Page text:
He commenced his career as a teacher in 1846, taught district schools five winters and became successively the principal of Bolivar (Mo.) Academy, and the academies of Hinesburgh, Brattleboro and New Haven. In 1870 he secured the incorporation and endowment of Beeman Academy at New Haven, the position of principal of which, after a most successful administration, he resigned in 1874 to become principal of the State Normal School at Randolph, leaving the former institution with an endowment fund of twelve thousand dollars. Leaving the Normal School at Randolph in 1879, after having greatly increased its facilities and the number of the pupils, he spent two years in institute work and the collection of a large and choice cabinet of minerals, while recruiting his impaired health. In 1881 he purchased the school building and equipment of the Rutland county grammar school, and was appointed principal of the State Normal School at Castleton under its patronage. Since that date Mr. Leavenworth has devoted his energies to the interests of the school, and has always given special attention to the training of teachers, having signed six hundred and thirty-nine certificates while principal of the various institutions under his charge.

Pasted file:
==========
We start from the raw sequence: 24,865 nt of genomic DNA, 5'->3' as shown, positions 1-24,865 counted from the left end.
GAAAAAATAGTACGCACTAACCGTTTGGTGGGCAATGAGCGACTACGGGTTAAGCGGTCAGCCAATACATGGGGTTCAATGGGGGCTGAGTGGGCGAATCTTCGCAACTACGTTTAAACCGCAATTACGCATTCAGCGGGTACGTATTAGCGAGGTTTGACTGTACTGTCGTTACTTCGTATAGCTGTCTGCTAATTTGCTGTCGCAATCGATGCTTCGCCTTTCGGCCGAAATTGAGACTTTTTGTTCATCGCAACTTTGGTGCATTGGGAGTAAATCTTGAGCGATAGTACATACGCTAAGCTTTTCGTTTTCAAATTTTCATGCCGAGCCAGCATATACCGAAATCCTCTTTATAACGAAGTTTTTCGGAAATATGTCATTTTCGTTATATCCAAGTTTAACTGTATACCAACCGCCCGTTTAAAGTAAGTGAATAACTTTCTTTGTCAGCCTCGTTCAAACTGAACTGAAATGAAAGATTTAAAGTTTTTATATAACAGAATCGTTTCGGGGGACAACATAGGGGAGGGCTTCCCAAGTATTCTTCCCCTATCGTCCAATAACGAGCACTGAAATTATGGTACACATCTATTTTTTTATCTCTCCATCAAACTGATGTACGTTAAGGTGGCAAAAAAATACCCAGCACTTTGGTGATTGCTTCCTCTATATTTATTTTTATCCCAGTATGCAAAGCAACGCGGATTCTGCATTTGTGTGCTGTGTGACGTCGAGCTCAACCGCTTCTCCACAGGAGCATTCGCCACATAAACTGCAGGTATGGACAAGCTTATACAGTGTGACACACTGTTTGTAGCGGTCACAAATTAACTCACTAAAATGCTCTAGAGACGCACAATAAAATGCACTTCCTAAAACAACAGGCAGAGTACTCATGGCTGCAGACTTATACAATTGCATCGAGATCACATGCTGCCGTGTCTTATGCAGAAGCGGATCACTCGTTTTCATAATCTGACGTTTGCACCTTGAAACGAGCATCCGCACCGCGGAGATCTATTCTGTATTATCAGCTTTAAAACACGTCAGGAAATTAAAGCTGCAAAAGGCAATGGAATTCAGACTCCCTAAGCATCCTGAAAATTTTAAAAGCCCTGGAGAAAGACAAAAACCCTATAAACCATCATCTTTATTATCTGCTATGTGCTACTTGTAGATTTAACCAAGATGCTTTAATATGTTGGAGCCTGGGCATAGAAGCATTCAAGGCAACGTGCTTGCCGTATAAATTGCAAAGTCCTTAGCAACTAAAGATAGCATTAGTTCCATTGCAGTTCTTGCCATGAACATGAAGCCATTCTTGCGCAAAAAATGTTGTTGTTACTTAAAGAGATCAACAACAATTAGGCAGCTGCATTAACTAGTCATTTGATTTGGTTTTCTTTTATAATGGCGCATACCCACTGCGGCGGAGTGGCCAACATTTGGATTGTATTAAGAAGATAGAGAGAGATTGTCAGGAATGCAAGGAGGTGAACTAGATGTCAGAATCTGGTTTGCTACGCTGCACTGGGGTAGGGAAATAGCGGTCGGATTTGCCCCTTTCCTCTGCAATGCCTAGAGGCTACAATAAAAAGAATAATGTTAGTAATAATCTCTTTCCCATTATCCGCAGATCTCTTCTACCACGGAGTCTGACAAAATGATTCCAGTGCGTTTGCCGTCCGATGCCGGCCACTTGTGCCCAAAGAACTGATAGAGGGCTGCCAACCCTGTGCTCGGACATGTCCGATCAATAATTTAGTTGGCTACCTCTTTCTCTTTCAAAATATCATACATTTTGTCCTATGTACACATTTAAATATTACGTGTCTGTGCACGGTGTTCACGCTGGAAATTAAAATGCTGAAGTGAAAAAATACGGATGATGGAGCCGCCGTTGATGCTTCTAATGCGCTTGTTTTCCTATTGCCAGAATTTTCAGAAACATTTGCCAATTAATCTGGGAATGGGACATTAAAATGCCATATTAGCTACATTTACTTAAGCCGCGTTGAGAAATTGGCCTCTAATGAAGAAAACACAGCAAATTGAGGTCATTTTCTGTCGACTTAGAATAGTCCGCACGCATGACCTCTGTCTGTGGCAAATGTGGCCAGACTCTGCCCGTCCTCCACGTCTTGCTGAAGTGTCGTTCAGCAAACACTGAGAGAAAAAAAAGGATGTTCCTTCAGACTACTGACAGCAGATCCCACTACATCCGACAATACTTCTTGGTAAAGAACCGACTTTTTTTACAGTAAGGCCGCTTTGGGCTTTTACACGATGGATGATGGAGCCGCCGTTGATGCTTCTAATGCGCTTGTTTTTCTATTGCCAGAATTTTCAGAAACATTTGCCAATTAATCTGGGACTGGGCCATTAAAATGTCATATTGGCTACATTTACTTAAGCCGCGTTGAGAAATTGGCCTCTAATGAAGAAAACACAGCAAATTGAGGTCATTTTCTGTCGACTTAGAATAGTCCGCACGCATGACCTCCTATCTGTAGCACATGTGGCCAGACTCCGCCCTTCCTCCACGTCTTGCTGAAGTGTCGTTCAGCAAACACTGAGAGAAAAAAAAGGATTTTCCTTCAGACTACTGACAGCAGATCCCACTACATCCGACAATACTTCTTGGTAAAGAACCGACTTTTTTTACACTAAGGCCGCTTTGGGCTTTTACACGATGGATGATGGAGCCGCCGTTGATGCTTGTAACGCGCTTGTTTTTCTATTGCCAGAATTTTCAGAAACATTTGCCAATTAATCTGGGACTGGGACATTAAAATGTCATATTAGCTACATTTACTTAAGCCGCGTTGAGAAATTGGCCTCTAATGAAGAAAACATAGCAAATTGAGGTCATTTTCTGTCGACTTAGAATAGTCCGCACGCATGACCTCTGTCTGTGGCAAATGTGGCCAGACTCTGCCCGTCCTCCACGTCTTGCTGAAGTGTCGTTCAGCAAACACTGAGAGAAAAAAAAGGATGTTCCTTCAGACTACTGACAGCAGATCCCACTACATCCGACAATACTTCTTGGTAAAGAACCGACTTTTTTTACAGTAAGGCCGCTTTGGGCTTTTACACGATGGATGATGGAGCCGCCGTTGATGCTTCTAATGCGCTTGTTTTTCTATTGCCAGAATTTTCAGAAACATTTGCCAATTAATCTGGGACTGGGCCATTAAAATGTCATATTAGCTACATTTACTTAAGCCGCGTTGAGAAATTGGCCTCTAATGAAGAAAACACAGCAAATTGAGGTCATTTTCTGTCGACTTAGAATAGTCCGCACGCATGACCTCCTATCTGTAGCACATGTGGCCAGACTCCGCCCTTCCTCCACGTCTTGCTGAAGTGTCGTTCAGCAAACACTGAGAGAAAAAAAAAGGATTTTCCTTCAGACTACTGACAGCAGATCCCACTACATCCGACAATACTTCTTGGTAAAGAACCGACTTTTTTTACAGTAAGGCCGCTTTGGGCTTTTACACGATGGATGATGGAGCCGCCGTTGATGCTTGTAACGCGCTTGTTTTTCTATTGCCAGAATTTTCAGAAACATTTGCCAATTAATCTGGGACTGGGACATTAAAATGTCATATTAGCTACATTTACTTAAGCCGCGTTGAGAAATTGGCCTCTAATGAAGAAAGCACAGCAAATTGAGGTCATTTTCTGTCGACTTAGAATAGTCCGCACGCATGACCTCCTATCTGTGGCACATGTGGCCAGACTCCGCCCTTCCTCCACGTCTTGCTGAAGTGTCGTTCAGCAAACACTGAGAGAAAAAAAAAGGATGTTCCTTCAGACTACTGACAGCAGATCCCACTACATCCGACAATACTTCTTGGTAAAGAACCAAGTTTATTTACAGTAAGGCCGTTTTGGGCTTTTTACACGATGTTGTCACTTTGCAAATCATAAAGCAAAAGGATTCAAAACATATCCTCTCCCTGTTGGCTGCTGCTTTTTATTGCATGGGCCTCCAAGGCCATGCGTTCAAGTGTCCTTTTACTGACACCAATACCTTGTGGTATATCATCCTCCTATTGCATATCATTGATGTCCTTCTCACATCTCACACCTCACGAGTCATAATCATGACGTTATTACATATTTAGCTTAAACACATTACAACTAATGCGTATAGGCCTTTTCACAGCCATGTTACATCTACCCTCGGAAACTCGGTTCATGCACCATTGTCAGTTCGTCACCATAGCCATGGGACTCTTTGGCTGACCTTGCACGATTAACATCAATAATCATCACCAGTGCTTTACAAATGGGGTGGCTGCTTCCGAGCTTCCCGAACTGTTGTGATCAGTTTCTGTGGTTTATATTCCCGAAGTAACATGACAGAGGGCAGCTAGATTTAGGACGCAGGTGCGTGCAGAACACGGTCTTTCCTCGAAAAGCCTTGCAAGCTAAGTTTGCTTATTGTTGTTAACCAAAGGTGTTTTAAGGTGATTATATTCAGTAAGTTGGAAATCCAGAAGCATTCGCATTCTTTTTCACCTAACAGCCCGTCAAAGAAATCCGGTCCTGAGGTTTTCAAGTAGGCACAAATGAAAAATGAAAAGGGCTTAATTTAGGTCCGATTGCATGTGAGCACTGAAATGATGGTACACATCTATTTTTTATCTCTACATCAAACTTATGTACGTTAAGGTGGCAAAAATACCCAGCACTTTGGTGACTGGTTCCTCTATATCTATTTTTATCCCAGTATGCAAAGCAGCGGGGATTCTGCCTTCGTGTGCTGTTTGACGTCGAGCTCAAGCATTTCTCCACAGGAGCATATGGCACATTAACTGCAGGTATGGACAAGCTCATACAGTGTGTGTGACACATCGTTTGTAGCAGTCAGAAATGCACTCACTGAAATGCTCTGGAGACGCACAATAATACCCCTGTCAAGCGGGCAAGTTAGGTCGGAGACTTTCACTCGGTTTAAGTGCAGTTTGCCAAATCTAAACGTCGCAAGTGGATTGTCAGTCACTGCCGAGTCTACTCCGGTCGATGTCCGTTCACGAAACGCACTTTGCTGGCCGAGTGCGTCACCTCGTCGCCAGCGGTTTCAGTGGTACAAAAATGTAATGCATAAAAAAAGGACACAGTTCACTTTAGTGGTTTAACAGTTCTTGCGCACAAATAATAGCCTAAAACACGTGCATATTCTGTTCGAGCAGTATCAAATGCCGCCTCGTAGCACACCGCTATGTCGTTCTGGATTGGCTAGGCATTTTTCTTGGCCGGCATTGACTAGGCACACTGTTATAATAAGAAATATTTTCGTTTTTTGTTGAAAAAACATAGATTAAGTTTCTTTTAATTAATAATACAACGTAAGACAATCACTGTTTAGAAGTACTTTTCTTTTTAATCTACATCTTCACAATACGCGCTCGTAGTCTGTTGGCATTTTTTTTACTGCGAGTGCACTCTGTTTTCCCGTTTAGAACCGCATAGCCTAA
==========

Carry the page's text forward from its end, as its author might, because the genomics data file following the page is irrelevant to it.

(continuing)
Mr. Leavenworth is a veteran of the civil war, and soon after his enlistment as a private in Co. K, 9th Regt. Vt. Vols., was promoted through the ranks of sergeant and 1st lieutenant to that of captain. He was made assistant inspector general of Wistar's brigade of the United States forces on York Peninsula, of the 2nd division of the 18th army corps, and of the provisional brigade at Bermuda Hundreds. He also served as assistant adjutant general of the last named command, later of the 2d brigade, 3d division, 24th army corps, and led the skirmish line into the city of Richmond, April 3, 1865. He was appointed assistant provost marshal of that city and subsequently assistant adjutant general of the district of Appomattox. He was mustered out of the service at Richmond, June 13, 1865, having received highly commendatory letters from the generals on whose staff he had served.